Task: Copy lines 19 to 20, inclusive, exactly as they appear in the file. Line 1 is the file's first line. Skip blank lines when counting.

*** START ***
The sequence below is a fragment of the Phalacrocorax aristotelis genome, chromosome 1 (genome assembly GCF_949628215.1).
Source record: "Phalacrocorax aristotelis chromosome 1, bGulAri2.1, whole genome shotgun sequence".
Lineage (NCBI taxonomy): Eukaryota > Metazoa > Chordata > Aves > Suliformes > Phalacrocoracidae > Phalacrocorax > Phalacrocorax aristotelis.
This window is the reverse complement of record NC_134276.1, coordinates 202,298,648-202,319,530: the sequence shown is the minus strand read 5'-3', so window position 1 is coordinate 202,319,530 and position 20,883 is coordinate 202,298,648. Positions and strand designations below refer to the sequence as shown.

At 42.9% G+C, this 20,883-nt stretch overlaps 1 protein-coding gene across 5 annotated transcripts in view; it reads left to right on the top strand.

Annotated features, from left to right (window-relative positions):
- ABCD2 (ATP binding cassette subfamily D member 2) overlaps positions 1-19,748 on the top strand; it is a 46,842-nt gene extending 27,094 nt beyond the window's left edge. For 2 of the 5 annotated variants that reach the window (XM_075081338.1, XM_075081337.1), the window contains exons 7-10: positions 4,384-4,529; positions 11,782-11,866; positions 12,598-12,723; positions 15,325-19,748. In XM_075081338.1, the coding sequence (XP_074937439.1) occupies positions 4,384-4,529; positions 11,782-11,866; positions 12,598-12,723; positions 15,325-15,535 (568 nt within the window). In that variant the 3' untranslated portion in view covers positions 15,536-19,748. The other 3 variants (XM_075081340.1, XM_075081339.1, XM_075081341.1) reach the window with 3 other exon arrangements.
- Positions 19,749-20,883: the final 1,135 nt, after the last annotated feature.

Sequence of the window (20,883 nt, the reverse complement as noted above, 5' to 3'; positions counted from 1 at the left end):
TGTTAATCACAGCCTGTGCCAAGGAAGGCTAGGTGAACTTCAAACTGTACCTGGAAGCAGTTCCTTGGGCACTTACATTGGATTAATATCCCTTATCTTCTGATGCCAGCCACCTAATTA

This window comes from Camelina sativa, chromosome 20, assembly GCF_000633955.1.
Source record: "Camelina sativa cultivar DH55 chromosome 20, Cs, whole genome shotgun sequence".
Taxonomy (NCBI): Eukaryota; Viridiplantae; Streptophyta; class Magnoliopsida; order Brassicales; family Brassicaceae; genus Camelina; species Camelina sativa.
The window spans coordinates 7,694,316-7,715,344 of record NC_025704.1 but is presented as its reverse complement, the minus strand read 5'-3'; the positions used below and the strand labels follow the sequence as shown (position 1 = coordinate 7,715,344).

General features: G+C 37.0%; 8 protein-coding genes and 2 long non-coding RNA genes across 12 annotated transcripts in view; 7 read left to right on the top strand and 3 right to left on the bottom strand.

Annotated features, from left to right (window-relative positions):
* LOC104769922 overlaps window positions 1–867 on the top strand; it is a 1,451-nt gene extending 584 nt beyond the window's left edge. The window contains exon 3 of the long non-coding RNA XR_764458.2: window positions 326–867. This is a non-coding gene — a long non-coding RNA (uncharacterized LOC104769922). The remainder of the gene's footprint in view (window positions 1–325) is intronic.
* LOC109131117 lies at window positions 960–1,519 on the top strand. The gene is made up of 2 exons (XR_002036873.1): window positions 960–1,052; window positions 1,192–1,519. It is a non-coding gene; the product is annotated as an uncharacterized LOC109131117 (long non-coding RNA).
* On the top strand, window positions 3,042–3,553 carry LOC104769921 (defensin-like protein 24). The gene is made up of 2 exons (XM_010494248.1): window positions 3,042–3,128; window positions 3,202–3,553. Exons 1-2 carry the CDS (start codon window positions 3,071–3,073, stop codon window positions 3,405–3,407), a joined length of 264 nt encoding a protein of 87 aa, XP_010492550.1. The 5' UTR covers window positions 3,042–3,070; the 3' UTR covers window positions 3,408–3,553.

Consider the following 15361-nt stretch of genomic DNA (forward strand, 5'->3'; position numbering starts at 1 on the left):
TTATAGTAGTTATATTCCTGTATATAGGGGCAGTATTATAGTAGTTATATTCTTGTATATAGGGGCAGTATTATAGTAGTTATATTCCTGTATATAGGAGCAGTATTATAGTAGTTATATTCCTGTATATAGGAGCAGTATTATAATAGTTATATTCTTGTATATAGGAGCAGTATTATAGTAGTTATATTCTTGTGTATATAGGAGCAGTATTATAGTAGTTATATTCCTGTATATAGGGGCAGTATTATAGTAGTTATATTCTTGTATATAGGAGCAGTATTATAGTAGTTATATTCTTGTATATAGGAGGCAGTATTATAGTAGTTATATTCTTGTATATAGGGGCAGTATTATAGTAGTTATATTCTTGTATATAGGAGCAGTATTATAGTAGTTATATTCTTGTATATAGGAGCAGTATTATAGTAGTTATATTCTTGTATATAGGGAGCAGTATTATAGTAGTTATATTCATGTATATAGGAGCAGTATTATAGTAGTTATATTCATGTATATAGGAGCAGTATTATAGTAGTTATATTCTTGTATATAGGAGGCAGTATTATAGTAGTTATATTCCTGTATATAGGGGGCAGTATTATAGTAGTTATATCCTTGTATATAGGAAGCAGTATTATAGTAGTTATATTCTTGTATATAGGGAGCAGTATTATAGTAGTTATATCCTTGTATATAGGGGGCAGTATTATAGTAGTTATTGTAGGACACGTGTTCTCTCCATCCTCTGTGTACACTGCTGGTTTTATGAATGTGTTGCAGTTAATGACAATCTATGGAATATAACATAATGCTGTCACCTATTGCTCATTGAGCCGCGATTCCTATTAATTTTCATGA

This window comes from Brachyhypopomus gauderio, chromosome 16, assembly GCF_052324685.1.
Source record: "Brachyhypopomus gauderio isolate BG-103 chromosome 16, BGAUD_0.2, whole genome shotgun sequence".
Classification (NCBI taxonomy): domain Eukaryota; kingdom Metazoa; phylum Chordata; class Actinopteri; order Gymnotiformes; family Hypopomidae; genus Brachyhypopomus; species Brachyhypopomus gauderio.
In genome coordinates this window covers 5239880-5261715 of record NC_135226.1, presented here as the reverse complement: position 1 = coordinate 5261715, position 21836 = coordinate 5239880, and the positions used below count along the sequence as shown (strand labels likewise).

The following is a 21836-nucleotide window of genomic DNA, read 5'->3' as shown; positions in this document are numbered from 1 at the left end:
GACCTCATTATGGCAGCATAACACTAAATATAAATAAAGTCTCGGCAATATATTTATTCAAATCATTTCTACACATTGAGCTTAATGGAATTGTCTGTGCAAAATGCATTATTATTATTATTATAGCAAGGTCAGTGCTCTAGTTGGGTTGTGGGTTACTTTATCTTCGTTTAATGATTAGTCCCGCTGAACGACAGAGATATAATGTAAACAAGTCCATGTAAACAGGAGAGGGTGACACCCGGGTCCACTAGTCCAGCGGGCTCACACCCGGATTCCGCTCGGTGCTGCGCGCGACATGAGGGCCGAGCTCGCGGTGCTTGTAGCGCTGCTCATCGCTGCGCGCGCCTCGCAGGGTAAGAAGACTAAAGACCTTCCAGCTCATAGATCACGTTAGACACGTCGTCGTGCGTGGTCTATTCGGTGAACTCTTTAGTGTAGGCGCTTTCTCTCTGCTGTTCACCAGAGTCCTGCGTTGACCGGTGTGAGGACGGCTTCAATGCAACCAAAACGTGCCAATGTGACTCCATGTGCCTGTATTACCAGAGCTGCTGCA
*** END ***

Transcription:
* On the top strand, window positions 3,042–3,553 carry LOC104769921 (defensin-like protein 24). The gene is made up of 2 exons (XM_010494248.1): window positions 3,042–3,128; window positions 3,202–3,553. Exons 1-2 carry the CDS (start codon window positions 3,071–3,073, stop codon window positions 3,405–3,407), a joined length of 264 nt encoding a protein of 87 aa, XP_010492550.1. The 5' UTR covers window positions 3,042–3,070; the 3' UTR covers window positions 3,408–3,553.

Consider the following 15361-nt stretch of genomic DNA (forward strand, 5'->3'; position numbering starts at 1 on the left):